Reconstructing female identity
Marriage wed Antebellum ideals and independence Emma Spaulding Bryant: Civil War Bride, Carpetbagger's Wife, Ardent Feminist: Letters and Diaries, 1860-1900
provides valuable insight into the ways northern women rebuilt their lives and their identities in the post-Civil War South. Edited by Ruth Douglas Currie, this new volume brings together correspondence, diaries, memoirs and published documents held in archives and private collections to tell the story of one northern woman's difficult journey from adversity to activism. Born in the small farming village of Buckfield, Maine, on February 16, 1844, Emma Frances Spaulding was the fourth child of Cynthia Bray Spaulding and James Spaulding, a prominent town official. Emma's great-grandfather had been one of the first settlers in the region, and Emma enjoyed the material and social benefits of membership in one of Buckfield's leading families. At sixteen Emma met John Emory Bryant, a passionate, self-righteous teacher who boarded with the Spauldings and acted as Emma's "surrogate parent and guide." When the Civil War compelled "brother John" to leave the schoolroom for the battlefield, Emma agreed to correspond with him from Maine Wesleyan Seminary and Female College at Kents Hill. As she completed her studies in literature, languages, mathematics and painting, Emma looked longingly for John's letters written in military camps across South Carolina and Georgia. His homecoming, in June 1864, marked the beginning of their married life together. After leaving the army in September 1864, John spent a few short months reading law before embarking on a new career as an agent for the Freedman's Bureau in Augusta, Georgia. Emma Spaulding Bryant's journey south marked a turning point in her life. As her husband waged his lifelong yet largely unsuccessful campaign to convert "southern whites to American ideas," Emma struggled to carve out a domestic haven in a hostile and unfamiliar world. John's grand vision for the South kept his focus on the political landscape. Abandoning his family for months at a time, John left Emma to take charge of the fragile domestic arrangements he left behind. Bereft of personal funds or a regular income, Emma had no time to reflect on her southern surroundings when bills remained unpaid and food and clothing were scarce. Instead of looking outward to a world turned upside down by war, Emma's papers essentially focus on the daily challenges that confronted her own family and household. With the birth of her daughter, Alice, in 1871, the Bryants' already tenuous financial plight worsened. Forced to rely on the kindness of landlords and shopkeepers as her husband chased his political pipedream, Emma soon realized that dependence was a luxury she could ill afford. "I am now entirely out of money," she wrote in a desperate yet regular plea to John for money, "with Drs. bill unpaid, washing bill unpaid and in need of things both for self, as the money that should have gone for those was necessarily devoted to other things." Emma's struggle to marry antebellum conceptions of womanly dependence with harsh postwar realities is a compelling theme throughout this book. On the one hand, Emma aspired to a domestic ideal, where she could, like her southern neighbors, mark out her status by becoming a consummate housewife and mother. In her letters to John, she "experienced an earnest longing" for the day when they would have the means to acquire a "pleasant, tasteful home where we can enjoy refinement of association of things as well as people and where our daughter may grow up with objects about her by which her life may be enriched." This ideal rested on financial comfort--something that always eluded John and Emma Bryant. Instead, the hardships and turmoil of life in the defeated South produced a confronting reality for a woman who confessed she was "illy adapted" to lines of work outside "wifehood and motherhood and the general unpaid (in dollars and cents) work of the church and society." It was in her times of financial desperation, however, that Emma discovered a new sense of self. After another of John's reform efforts failed, Emma utilized her education and voluntary activities at a local school to become a teacher. "When I am out of the school room it seems an odd and an undesirable thing that at past forty I am beginning school teaching," she remarked in 1887,"but in the school room I fortunately feel it less and am able to enter heartily into the spirit of my work." Emma's resolve transformed her into an active participant both within her marriage and her community. She still worried over finances, but her teaching and sewing furnished Emma with a newfound sense of independence, and provided her with practical skills that she later employed in her work with the Woman's Christian Temperance Union. The Bryant correspondence also provides insight into Emma's emerging sense of autonomy as it subtly changed the intimate framework of her marriage. As Currie aptly notes, an absent John could hardly function as head of household, and it was Emma who was left to solve the problems of daily life such as "how to treat a sudden illness, when to call the doctor . . . even where she would live." Her control over domestic matters, and later, her financial contribution to the household, gave Emma the self-confidence to believe that she too had an important stake in family decisions. She agreed to be John's "true, loving wife," but reminded him that she was "equal [to him] in every and the fullest sense. . . Nothing less and nothing else." While she may have deplored her entrance into the field of gainful employment, it was paid work that expanded Emma's sphere of influence within her marriage, household and community. In the climate of postwar necessity, Emma was compelled to abandon dependence for self-sufficiency, and in doing so, embraced the spirit of reform that became the hallmark of northern women's contribution to late 19th century America. The papers of Emma Spaulding Bryant, although interesting, suffer greatly from structural and editorial weaknesses. In her brief introduction, Currie has failed to place the Bryant papers in any theoretical context. Clearly, the papers address many key issues hotly debated by historians, but the ways in which these documents contribute to and provide new understandings of discussions on suffrage, temperance, or the watershed debate are overlooked. More explicit links between the individual story and the wider historical and historiographical landscape were needed. The absence of any methodological discussion is another key deficiency of this book, along with an inconsistent approach to editing. Many prominent politicians and activists, for example, were not appropriately cited. Further, the repetitive nature of much of the correspondence becomes a little tedious, and while some material is very interesting, many letters could have been edited out completely. Greater attention to the selection of documents would have improved this book considerably. Nevertheless, the papers of Emma Spaulding Bryant remind us that historical change is located within the complex life stories of individuals. Currie is to be congratulated for challenging us to think about how northern women rebuilt their identities in the postwar South. Giselle Roberts is a Research Associate in American History at La Trobe University in Melbourne, Australia. She is the author of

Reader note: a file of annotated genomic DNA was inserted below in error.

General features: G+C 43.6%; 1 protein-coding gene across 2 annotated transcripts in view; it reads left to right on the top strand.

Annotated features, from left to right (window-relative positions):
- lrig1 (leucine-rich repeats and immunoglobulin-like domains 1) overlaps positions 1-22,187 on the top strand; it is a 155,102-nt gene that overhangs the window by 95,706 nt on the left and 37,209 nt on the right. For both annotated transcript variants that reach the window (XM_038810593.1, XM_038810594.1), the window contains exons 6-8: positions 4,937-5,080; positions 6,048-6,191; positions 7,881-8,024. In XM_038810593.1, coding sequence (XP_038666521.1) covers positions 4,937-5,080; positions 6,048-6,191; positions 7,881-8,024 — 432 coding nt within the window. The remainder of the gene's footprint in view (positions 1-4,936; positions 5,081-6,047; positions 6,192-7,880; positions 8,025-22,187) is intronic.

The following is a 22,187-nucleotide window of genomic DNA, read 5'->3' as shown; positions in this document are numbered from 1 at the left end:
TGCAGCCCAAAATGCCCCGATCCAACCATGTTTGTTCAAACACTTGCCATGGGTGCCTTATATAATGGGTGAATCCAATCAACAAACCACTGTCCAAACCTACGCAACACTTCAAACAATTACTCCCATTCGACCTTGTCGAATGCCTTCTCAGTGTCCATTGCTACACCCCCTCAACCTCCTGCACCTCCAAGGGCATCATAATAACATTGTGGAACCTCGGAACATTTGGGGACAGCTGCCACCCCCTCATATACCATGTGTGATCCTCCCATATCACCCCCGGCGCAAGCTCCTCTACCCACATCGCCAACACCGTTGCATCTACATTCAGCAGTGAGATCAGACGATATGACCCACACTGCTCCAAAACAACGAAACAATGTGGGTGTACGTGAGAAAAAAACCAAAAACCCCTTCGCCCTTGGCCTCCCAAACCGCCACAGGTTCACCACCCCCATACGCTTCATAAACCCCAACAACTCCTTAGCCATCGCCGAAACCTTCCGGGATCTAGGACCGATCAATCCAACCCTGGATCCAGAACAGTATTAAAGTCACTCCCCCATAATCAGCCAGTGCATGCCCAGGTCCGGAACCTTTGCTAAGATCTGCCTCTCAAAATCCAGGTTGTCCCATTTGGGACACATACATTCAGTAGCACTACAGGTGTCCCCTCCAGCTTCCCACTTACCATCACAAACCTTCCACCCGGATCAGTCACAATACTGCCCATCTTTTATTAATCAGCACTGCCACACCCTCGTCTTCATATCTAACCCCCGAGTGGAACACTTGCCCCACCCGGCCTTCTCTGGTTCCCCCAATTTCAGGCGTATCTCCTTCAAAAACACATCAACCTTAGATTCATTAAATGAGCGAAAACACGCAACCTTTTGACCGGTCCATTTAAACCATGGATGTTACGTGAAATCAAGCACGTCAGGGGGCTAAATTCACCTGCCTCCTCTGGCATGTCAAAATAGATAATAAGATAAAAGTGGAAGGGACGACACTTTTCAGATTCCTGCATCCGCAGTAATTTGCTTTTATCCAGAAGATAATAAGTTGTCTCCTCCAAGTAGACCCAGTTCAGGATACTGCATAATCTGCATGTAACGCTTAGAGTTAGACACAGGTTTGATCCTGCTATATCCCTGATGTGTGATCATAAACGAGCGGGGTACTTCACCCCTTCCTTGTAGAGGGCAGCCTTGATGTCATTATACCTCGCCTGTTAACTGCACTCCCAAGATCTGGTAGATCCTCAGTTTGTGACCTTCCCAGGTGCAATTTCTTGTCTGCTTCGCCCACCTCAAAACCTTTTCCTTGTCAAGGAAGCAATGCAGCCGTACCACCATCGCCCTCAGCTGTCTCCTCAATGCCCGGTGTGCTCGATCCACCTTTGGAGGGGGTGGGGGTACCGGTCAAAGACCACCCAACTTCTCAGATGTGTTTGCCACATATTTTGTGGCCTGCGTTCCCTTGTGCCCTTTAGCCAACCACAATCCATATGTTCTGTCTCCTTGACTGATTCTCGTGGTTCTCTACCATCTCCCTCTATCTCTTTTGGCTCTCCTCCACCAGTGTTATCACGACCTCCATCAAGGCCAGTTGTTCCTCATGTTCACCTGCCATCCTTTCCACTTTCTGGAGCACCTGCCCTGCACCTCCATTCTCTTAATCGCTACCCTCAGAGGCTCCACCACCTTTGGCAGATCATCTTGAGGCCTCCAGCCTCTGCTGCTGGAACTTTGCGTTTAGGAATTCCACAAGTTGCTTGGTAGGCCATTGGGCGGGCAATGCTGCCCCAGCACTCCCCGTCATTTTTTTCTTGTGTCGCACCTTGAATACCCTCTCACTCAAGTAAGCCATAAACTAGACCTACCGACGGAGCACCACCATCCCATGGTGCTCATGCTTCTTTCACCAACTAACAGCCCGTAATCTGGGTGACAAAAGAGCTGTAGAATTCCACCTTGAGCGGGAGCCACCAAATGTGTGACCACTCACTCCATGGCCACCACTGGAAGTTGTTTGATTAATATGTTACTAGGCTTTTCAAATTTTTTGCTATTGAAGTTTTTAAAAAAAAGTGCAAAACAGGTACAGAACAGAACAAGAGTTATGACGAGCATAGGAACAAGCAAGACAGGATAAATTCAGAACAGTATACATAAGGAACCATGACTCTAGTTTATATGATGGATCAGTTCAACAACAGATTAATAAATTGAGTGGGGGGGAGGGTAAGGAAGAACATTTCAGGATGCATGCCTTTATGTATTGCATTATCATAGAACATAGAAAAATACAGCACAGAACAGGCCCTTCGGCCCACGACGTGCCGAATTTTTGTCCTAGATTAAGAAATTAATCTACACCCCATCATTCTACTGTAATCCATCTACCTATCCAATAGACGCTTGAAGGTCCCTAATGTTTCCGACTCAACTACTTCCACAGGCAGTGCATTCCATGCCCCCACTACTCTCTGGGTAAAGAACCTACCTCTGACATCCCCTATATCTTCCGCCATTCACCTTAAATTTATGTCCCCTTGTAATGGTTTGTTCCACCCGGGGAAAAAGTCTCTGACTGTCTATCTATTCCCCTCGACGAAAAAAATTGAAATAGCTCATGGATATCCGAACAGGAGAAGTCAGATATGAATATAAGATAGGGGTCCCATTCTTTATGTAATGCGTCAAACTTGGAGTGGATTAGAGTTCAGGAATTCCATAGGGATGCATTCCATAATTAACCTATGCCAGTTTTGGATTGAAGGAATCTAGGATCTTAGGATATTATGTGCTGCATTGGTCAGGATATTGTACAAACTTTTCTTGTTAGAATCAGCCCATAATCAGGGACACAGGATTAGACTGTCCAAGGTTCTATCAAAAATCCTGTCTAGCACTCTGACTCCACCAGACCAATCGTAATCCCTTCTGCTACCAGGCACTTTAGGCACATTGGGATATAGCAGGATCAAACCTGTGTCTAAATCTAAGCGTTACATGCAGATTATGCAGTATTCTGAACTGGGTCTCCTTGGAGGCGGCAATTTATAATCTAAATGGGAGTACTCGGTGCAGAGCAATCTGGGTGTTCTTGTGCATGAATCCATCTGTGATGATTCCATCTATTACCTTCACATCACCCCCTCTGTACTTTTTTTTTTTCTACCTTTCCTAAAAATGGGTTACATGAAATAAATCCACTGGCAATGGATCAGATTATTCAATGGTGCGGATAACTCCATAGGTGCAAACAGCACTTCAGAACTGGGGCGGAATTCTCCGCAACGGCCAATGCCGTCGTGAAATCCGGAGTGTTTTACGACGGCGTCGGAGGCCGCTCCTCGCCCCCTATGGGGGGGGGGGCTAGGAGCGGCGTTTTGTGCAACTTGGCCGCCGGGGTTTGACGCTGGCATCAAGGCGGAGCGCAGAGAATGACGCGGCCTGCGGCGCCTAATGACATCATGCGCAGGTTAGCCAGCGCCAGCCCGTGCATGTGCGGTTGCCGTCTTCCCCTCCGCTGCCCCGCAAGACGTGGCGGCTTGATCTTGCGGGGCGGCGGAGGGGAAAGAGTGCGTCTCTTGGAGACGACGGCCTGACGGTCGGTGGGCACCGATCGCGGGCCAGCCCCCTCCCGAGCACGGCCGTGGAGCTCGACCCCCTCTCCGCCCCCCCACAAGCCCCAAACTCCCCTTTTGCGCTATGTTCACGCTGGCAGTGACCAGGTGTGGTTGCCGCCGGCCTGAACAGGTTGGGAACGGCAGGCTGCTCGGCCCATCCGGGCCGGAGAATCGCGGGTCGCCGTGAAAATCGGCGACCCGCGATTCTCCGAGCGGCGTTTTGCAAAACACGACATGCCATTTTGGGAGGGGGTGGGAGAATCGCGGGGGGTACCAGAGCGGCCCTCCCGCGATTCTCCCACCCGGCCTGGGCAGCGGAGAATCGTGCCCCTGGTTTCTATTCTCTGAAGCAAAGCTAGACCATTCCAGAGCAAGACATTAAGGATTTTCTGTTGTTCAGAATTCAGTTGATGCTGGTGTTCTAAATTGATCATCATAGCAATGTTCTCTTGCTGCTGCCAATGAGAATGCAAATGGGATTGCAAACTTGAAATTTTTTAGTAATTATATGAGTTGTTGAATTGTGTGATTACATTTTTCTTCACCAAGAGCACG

The Confederate Belle (University of Missouri Press, 2003) and the editor of
The Correspondence of Sarah Morgan and Francis Warrington Dawson (University of Georgia Press and the Southern Texts Society, 2004). She can be contacted at Giselleroberts@yahoo.com.au.